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Immersion Cooling for Transportable HPC

Braden Cooper, Product Marketing Manager, One Stop Systems

The latest high-performance computing systems for AI (Artificial Intelligence) applications generate more heat than ever before. Datacenters have begun adoption of immersion cooling solutions that immerse the temperature-sensitive electronics in a non-conductive fluid which efficiently dissipates the heat. In parallel, many AI edge applications are transitioning from low-performing embedded systems to solutions which incorporate more advanced enterprise compute hardware. To solve both the thermal and structural challenges of the rugged edge, system integrators look to immersion cooling technology to meet their environmental specifications.

The NVIDIA SXM form factor GPUs used in HGX platforms, which dissipated up to 500W in the A100, have increased to 700W per GPU in the H100. Platforms integrating the HGX H100 4-GPU or the HGX H100 8-GPU backplanes must dissipate an additional 800-1600W of heat compared to existing A100 based platforms. The heat generated by these devices has introduced a thermal dissipation requirement beyond what the existing industry is equipped to handle. In rugged edge environments, AI compute integrators seek to leverage the advances in datacenter liquid cooling while solving the complexities of environmental parameters for the target application.

The characterization of a target environment can vary depending on the location of system integration. For example, an autonomous trucking vehicle requiring high-performance AI computing may see temperatures ranging from below freezing in winter months to extreme heat conditions – exacerbated by local climates. The trucks will also experience the rigors of road travel including vibration, shock, and humidity conditions. Meanwhile, integrating a high-performance solution on an aircraft may require a system with a more extreme operational temperature range, which mitigates the impact of altitude and lower air-density on cooling. A common theme to the rugged design of systems in these AI Transportable applications is the need for a robust cooling strategy designed to support a wide temperature range and alleviate mechanical stress from external vibration or shock loads.

Immersion cooling is a strong candidate to solve both the thermal and structural elements of these applications. From a thermal standpoint, liquid immersion cooling (either single-phase or two-phase) offers the greatest thermal efficiency of any liquid cooling method. What this efficiency means is that liquid immersed systems can operate at a higher external ambient temperature than systems with a direct-to-chip liquid cooling implementation, and significantly higher ambient temperatures than systems with air-cooling (forced or natural convection). On the structural side, the immersion fluid itself acts as a dampening mechanism – mitigating the impact of vibration forces on the electronics.

OSS Rigel Edge Supercomputer Two-Phase Immersion System

The two methods of immersion cooling, single-phase and two-phase, each have pros and cons when implemented in edge environments. Single-phase immersion cooling uses a fluid which maintains its liquid state across the entire target temperature range. This cooling method works similarly to air cooling, in that the fluid is typically directed across a heatsink attached to a heat dissipating surface. The warm fluid is then pumped to an external heat exchanger, which then recirculates the cooled fluid back into the system. By using the specialized immersion fluid, this method cools more efficiently than direct-to-chip cooling with a lower delta between ambient and maximum fluid temperatures. Two-phase cooling by comparison makes use of the natural heat dissipation properties of the evaporation cycle of the fluid. In this method, a fluid is selected which has a boiling point below the maximum operating temperature of key heat dissipating components. Once the fluid around the components reaches its boiling point, it turns from a liquid to gaseous state, pulling the heat away from the hot components. The gas is then cooled via contact with a condensing coil until it condenses and is recirculated back into the system. Two-phase cooling is typically more efficient than single-phase, but does add complexities, as the system must be sufficiently sealed to prevent the fluid in a gaseous state from escaping. Additionally, altitude can change the boiling point property of the fluid, requiring either strict altitude limits or a pressurized system to maintain fluid properties.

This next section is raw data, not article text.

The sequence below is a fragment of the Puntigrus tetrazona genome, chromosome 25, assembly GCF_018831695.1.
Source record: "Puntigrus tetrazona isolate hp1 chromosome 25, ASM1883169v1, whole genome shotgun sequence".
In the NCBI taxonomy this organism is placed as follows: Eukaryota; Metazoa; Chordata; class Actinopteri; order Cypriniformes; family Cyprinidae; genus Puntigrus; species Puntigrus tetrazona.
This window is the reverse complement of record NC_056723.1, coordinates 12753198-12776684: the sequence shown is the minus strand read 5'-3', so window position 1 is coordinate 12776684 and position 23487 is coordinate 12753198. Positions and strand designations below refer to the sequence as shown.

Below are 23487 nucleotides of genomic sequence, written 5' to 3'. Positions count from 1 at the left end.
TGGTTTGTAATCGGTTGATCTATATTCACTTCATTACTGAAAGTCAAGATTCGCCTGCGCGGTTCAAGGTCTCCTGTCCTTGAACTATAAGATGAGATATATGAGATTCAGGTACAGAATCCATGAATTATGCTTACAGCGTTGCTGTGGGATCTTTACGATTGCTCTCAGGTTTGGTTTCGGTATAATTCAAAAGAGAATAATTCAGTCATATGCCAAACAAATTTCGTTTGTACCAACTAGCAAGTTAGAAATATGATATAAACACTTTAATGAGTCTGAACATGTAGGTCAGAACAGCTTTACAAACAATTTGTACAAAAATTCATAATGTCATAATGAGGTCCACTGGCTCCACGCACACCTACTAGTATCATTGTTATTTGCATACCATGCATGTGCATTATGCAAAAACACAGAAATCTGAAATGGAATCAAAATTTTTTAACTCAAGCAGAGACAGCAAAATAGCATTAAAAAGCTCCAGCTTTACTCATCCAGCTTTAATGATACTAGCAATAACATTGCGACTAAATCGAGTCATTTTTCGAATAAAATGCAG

Immersion technology has already made a significant impact on datacenter high-performance computing scale out – providing an efficient upgrade path to support the next generation of AI computing hardware. Adapting these technologies to rugged edge environments is inevitable as thermal dissipation requirements continue to grow. As AI deployments become more common in autonomous vehicles and other edge domains, system integrators will look to immersion technology as a strong candidate to solve the thermal and structural challenges of the environments.

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